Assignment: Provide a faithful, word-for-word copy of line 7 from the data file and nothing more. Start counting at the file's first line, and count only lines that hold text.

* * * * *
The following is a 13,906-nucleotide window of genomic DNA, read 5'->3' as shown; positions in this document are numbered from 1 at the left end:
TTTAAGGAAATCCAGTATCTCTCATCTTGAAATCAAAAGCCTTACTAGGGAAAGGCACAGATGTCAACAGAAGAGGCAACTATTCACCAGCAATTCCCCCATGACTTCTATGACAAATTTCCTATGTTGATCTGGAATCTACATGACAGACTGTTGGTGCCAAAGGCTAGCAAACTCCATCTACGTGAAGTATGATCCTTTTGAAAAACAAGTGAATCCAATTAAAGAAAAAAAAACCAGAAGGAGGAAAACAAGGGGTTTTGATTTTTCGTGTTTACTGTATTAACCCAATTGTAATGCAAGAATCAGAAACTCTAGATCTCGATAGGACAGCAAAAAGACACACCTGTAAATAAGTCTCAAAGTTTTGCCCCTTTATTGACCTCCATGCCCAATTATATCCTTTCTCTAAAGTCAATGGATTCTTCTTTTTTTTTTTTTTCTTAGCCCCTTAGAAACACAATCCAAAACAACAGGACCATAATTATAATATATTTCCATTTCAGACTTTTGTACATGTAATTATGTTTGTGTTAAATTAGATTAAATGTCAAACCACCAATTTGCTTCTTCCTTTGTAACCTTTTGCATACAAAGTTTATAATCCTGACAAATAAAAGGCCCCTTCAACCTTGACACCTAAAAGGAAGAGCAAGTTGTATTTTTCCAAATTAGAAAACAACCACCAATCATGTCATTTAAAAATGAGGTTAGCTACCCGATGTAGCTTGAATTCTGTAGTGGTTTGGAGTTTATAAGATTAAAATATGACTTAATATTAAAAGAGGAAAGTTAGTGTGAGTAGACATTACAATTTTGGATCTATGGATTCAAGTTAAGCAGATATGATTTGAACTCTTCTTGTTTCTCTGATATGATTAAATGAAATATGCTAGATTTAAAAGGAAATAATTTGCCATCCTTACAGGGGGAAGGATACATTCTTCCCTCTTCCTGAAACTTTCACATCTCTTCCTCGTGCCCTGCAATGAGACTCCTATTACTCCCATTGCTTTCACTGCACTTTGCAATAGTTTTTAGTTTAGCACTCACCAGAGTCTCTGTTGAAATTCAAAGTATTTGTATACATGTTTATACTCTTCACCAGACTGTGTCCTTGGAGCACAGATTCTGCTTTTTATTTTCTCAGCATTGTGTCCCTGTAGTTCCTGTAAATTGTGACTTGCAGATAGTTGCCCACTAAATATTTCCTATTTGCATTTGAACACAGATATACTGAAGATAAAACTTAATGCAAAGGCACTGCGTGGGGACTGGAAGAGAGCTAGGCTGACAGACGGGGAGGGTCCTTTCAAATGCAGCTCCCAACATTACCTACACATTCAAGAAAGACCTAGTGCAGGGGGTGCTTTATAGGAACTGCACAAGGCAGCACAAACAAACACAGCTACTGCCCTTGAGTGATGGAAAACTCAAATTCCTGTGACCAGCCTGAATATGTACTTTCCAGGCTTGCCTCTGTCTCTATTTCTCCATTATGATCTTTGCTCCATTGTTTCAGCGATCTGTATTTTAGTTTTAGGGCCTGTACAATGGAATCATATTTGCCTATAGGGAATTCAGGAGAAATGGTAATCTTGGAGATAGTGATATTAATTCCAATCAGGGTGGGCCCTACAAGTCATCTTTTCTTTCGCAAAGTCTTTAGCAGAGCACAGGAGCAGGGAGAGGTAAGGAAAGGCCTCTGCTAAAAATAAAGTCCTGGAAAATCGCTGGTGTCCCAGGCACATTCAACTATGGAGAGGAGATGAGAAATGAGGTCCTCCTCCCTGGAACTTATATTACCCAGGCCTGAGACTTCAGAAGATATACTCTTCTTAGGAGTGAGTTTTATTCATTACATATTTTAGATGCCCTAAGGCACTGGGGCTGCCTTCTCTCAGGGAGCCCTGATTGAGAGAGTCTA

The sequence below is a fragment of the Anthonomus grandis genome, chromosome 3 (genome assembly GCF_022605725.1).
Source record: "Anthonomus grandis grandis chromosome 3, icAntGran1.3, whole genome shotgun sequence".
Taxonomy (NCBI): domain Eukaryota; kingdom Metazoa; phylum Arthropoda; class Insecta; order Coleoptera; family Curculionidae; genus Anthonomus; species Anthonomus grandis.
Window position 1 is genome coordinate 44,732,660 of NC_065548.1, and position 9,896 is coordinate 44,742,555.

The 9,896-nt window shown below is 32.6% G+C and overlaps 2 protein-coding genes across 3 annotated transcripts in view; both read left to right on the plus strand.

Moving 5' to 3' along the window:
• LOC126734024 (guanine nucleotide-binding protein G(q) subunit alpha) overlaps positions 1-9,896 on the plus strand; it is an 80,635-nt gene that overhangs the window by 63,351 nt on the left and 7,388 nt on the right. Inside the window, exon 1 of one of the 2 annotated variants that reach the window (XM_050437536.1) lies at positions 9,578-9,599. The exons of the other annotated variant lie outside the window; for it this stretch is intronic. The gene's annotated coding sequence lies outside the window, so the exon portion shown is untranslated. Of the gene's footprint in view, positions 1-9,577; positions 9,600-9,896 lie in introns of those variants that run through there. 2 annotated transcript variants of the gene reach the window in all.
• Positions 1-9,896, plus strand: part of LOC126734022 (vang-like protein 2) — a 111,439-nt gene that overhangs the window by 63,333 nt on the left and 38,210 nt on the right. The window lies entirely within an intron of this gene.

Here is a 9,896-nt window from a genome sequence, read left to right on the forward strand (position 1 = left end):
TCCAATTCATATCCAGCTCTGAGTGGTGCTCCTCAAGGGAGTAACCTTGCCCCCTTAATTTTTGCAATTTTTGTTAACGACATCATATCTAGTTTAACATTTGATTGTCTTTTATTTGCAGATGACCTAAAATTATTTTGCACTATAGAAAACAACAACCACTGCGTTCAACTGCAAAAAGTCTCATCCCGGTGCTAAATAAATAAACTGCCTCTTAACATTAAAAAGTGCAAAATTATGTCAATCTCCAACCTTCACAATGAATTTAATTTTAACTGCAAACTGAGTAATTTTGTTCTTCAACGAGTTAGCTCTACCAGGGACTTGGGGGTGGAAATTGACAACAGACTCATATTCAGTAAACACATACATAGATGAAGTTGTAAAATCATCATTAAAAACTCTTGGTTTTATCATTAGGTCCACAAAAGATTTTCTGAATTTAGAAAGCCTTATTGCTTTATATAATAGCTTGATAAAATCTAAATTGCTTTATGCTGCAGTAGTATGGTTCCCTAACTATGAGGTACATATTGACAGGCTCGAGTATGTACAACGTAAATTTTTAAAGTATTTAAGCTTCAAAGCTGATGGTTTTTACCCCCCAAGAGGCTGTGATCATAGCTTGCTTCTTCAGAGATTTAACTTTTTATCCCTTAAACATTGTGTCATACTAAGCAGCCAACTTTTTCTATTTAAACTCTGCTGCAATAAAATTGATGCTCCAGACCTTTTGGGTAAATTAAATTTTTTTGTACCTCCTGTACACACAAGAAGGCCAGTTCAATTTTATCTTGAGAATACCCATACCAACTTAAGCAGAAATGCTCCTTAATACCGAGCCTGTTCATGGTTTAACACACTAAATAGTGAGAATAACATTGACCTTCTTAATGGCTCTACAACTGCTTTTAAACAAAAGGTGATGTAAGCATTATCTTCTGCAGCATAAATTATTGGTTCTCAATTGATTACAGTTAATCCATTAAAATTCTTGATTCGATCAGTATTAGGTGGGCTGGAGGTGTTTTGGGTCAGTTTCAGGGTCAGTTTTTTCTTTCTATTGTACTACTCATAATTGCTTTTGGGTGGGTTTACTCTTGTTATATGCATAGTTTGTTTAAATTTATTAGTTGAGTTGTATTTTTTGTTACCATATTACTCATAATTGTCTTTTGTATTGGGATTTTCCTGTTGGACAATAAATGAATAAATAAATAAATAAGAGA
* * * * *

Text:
The 9,896-nt window shown below is 32.6% G+C and overlaps 2 protein-coding genes across 3 annotated transcripts in view; both read left to right on the plus strand.